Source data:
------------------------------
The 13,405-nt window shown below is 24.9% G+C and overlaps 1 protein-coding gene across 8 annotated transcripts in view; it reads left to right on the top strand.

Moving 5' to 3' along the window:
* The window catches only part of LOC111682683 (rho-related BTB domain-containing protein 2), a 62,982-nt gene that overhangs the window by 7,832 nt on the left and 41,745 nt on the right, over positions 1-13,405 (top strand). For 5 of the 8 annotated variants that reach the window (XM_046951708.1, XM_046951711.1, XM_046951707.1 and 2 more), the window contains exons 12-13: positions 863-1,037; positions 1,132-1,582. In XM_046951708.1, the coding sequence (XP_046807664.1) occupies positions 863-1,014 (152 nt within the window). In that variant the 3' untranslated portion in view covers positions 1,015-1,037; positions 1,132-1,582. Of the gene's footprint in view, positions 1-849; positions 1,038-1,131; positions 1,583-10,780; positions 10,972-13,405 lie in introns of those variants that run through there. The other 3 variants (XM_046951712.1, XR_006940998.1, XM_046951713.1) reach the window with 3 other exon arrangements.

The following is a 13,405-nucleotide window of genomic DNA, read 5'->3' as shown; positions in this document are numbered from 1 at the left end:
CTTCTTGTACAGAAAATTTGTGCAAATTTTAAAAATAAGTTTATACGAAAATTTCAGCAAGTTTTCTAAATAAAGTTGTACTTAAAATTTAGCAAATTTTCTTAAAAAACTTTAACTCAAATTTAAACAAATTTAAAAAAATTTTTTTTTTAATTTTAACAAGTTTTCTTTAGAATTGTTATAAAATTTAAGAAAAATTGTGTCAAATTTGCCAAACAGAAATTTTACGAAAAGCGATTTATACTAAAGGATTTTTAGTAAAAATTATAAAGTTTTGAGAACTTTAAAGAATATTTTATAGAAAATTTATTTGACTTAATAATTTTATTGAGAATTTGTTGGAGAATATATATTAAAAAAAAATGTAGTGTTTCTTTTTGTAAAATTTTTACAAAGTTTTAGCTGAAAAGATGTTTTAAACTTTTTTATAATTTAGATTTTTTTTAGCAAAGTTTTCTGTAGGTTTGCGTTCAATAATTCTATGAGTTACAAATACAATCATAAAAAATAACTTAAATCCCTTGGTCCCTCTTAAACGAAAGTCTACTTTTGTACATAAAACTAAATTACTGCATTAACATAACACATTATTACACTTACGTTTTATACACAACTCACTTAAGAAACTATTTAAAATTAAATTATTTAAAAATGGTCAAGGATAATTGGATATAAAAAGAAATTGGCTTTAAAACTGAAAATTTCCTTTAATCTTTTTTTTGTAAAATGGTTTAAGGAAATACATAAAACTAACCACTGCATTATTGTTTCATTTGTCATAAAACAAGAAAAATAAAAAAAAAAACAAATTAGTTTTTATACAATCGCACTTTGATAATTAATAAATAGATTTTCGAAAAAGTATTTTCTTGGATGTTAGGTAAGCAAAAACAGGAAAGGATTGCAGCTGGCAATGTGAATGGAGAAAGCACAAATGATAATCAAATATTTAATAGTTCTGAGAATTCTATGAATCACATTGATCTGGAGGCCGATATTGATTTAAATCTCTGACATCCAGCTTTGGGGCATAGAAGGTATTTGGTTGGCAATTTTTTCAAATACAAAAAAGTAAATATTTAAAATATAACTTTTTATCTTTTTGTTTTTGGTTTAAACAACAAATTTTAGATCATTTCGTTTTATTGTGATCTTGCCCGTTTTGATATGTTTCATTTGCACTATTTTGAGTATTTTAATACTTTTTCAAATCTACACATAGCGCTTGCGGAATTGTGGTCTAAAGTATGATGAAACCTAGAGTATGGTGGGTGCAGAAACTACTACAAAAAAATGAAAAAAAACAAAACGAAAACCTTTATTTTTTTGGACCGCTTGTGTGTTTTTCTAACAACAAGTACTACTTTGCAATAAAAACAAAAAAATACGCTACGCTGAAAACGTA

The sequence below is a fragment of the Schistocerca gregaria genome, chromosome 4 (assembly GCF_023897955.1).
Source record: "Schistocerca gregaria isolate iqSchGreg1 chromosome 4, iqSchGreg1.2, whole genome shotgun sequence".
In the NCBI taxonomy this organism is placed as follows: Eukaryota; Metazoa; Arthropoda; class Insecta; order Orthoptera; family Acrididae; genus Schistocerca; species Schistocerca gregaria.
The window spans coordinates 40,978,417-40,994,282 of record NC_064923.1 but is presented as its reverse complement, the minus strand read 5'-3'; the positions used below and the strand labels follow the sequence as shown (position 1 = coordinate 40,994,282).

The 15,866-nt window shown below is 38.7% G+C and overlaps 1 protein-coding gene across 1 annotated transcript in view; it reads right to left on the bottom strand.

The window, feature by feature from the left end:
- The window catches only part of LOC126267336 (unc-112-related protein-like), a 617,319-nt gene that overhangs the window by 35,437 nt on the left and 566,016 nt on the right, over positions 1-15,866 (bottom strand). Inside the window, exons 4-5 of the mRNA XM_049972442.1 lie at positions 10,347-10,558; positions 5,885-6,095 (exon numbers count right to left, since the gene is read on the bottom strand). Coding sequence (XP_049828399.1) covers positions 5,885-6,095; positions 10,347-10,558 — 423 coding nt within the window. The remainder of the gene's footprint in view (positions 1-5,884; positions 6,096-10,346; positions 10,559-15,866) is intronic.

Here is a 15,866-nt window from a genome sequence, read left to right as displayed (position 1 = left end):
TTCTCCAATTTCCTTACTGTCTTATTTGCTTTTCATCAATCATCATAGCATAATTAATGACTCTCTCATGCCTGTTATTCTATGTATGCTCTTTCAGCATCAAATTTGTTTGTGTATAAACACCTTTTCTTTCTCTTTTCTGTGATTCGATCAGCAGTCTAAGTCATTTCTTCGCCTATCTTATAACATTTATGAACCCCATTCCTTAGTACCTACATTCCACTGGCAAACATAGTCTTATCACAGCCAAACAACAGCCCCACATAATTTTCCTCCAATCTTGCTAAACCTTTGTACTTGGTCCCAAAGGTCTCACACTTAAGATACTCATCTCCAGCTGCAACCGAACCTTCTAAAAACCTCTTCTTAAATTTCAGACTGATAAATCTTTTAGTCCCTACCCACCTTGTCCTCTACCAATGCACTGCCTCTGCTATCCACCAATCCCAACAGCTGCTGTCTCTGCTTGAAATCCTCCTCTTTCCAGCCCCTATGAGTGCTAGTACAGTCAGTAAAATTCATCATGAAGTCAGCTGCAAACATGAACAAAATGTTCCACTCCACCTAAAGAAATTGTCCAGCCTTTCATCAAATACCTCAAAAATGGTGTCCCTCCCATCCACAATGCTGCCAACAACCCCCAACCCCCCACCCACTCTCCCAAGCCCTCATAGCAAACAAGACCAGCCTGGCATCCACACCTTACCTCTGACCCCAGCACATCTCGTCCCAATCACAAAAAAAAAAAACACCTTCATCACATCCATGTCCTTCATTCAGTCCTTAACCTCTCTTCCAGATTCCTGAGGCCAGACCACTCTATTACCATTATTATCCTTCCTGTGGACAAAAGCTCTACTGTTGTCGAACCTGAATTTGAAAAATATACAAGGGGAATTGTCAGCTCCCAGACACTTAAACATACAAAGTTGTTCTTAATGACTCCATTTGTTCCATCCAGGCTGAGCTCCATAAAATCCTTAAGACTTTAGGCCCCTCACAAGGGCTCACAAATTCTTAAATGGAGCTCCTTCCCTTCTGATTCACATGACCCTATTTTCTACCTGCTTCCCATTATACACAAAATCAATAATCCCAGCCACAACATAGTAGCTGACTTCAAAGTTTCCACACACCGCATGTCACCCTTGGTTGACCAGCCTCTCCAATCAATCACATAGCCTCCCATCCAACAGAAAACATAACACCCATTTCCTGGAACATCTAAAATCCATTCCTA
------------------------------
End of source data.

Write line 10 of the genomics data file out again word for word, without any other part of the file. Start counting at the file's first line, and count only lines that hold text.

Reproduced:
The 15,866-nt window shown below is 38.7% G+C and overlaps 1 protein-coding gene across 1 annotated transcript in view; it reads right to left on the bottom strand.